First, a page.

is a blog about design, technology and culture written by Khoi Vinh, and has been more or less continuously published since December 2000 in New York City. Khoi is currently Principal Designer at Adobe, Design Chair at Wildcard and co-founder of Kidpost. Previously, Khoi was co-founder and CEO of Mixel (acquired by Etsy, Inc.), Design Director of The New York Times Online, and co-founder of the design studio Behavior, LLC. He is the author of “Ordering Disorder: Grid Principles for Web Design,” and was named one of Fast Company’s “fifty most influential designers in America.” Khoi lives in Crown Heights, Brooklyn with his wife and three children. Refer to the advertising and sponsorship page for inquiries.+
Tony Zhou produces wonderful short video essays about film under the name Every Frame a Painting. I wrote about his piece on Michael Bay’s “Bayhem” brand of filmmaking last month. It’s well worth a look (afterwards you might read my thoughts on Michael Bay too).
His latest essay is called “A Brief Look at Texting and the Internet in Film,” and it examines the evolving methods that filmmakers have used to incorporate this new social behavior into narrative film-making. The solutions are often quite graphical in nature, and Zhou discusses the pros and cons of that. He also makes the argument that the various techniques we’ve seen so far are proof that film is a continually evolving, unfixed form.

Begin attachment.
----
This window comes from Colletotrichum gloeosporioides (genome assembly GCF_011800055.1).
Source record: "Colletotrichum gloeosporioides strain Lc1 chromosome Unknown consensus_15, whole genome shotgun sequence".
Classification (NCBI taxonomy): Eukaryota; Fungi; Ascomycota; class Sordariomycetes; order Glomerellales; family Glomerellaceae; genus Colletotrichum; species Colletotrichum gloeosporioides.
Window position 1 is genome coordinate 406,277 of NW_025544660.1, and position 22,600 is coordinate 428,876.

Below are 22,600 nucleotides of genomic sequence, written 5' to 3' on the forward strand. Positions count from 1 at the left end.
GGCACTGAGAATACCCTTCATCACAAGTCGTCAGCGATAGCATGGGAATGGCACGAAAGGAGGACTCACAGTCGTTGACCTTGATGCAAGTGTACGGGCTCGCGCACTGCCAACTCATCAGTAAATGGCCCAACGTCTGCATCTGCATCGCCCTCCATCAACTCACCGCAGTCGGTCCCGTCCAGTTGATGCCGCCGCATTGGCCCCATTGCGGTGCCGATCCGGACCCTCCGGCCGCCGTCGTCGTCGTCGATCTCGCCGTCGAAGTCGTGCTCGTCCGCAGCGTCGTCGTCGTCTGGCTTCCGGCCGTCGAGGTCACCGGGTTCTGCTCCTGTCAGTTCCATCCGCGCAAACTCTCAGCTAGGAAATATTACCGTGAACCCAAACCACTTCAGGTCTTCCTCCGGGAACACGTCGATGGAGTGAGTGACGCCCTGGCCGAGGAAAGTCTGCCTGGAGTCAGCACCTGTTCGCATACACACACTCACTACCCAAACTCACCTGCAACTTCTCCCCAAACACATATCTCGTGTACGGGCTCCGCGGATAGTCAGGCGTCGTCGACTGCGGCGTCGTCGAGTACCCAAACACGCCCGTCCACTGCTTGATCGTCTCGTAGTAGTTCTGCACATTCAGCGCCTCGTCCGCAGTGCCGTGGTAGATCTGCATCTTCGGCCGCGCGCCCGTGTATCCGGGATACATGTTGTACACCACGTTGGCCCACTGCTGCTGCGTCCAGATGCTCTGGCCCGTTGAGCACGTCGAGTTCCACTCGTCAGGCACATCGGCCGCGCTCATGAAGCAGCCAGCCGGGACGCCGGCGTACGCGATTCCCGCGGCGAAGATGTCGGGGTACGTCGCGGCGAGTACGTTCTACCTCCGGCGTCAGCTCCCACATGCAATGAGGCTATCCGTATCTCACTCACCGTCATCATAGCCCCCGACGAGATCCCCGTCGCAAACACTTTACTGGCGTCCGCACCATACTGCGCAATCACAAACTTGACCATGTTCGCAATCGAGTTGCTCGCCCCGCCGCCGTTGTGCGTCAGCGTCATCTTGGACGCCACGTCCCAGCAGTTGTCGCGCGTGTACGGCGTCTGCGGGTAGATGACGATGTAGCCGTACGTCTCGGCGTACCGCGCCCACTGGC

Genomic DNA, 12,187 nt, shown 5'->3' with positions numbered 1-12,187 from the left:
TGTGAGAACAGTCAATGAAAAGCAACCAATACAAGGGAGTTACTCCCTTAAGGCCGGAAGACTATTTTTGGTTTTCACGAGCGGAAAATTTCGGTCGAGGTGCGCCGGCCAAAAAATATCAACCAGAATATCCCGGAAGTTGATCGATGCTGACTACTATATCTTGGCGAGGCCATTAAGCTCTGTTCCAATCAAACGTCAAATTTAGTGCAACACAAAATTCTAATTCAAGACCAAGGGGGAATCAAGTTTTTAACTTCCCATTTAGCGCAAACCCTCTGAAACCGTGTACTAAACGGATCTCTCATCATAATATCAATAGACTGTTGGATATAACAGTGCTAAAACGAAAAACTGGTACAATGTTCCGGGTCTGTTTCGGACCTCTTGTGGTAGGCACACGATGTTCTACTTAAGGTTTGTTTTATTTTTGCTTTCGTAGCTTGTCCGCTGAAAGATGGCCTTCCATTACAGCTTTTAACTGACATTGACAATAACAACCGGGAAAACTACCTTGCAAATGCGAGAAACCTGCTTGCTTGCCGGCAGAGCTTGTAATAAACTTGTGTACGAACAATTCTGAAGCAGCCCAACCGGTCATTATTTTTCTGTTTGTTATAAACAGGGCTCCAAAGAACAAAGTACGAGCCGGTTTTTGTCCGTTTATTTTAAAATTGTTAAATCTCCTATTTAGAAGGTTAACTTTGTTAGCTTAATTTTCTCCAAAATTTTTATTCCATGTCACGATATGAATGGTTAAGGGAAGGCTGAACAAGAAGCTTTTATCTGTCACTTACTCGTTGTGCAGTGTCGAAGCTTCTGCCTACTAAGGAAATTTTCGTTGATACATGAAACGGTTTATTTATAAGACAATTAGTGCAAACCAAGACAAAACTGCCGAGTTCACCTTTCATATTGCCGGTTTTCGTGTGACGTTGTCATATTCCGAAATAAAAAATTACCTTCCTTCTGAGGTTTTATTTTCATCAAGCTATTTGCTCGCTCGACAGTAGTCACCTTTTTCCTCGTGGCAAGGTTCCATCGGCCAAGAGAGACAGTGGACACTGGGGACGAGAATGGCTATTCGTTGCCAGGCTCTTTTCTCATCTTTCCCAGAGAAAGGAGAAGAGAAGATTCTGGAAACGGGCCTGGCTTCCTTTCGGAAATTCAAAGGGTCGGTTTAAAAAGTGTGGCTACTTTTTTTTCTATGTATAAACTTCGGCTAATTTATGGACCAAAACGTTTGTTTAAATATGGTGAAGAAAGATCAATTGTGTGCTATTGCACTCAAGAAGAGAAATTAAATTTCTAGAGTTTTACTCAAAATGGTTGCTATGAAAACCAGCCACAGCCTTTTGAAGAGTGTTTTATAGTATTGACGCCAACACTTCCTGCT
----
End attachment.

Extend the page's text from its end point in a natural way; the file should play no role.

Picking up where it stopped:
It’s a great piece, though it piques my interest about how various other technological innovations have been portrayed in movies, especially in their early days. It would be fascinating to see a similar study of how movies first wrestled with television, for instance, or mobile phones.+